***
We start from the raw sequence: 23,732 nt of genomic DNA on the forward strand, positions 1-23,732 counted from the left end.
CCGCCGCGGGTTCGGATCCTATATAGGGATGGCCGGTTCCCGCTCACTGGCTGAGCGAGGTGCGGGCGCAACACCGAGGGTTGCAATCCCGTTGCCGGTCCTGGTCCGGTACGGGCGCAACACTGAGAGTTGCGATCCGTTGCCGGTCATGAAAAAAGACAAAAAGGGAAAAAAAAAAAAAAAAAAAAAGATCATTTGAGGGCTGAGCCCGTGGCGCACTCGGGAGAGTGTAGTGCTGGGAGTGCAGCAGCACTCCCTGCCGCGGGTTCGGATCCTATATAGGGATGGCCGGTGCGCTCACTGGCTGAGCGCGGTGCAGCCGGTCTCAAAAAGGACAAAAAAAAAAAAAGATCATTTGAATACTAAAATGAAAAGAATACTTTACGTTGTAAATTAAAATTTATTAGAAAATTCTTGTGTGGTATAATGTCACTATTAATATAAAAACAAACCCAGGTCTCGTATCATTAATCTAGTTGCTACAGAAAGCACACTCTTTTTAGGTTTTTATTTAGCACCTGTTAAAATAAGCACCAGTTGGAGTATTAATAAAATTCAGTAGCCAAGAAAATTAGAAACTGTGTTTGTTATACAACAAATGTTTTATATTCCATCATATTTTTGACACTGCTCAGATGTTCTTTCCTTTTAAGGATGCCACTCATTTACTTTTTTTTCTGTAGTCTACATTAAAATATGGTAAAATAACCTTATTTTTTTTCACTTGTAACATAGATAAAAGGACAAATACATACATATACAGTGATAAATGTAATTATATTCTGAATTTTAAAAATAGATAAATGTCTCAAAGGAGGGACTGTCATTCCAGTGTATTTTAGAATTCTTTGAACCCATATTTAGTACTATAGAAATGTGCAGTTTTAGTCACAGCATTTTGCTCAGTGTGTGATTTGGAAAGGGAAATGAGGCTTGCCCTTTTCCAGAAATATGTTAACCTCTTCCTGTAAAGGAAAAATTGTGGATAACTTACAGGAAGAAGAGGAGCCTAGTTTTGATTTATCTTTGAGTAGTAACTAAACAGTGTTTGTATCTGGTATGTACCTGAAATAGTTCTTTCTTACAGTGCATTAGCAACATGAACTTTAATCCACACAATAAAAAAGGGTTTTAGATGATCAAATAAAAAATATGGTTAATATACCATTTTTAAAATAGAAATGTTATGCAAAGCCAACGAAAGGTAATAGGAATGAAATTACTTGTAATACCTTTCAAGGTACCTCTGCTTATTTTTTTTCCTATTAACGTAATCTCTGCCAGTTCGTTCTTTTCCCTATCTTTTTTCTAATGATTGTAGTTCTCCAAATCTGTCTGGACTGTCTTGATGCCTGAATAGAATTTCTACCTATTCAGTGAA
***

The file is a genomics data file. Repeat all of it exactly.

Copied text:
We start from the raw sequence: 23,732 nt of genomic DNA on the forward strand, positions 1-23,732 counted from the left end.
CCGCCGCGGGTTCGGATCCTATATAGGGATGGCCGGTTCCCGCTCACTGGCTGAGCGAGGTGCGGGCGCAACACCGAGGGTTGCAATCCCGTTGCCGGTCCTGGTCCGGTACGGGCGCAACACTGAGAGTTGCGATCCGTTGCCGGTCATGAAAAAAGACAAAAAGGGAAAAAAAAAAAAAAAAAAAAAGATCATTTGAGGGCTGAGCCCGTGGCGCACTCGGGAGAGTGTAGTGCTGGGAGTGCAGCAGCACTCCCTGCCGCGGGTTCGGATCCTATATAGGGATGGCCGGTGCGCTCACTGGCTGAGCGCGGTGCAGCCGGTCTCAAAAAGGACAAAAAAAAAAAAAGATCATTTGAATACTAAAATGAAAAGAATACTTTACGTTGTAAATTAAAATTTATTAGAAAATTCTTGTGTGGTATAATGTCACTATTAATATAAAAACAAACCCAGGTCTCGTATCATTAATCTAGTTGCTACAGAAAGCACACTCTTTTTAGGTTTTTATTTAGCACCTGTTAAAATAAGCACCAGTTGGAGTATTAATAAAATTCAGTAGCCAAGAAAATTAGAAACTGTGTTTGTTATACAACAAATGTTTTATATTCCATCATATTTTTGACACTGCTCAGATGTTCTTTCCTTTTAAGGATGCCACTCATTTACTTTTTTTTCTGTAGTCTACATTAAAATATGGTAAAATAACCTTATTTTTTTTCACTTGTAACATAGATAAAAGGACAAATACATACATATACAGTGATAAATGTAATTATATTCTGAATTTTAAAAATAGATAAATGTCTCAAAGGAGGGACTGTCATTCCAGTGTATTTTAGAATTCTTTGAACCCATATTTAGTACTATAGAAATGTGCAGTTTTAGTCACAGCATTTTGCTCAGTGTGTGATTTGGAAAGGGAAATGAGGCTTGCCCTTTTCCAGAAATATGTTAACCTCTTCCTGTAAAGGAAAAATTGTGGATAACTTACAGGAAGAAGAGGAGCCTAGTTTTGATTTATCTTTGAGTAGTAACTAAACAGTGTTTGTATCTGGTATGTACCTGAAATAGTTCTTTCTTACAGTGCATTAGCAACATGAACTTTAATCCACACAATAAAAAAGGGTTTTAGATGATCAAATAAAAAATATGGTTAATATACCATTTTTAAAATAGAAATGTTATGCAAAGCCAACGAAAGGTAATAGGAATGAAATTACTTGTAATACCTTTCAAGGTACCTCTGCTTATTTTTTTTCCTATTAACGTAATCTCTGCCAGTTCGTTCTTTTCCCTATCTTTTTTCTAATGATTGTAGTTCTCCAAATCTGTCTGGACTGTCTTGATGCCTGAATAGAATTTCTACCTATTCAGTGAA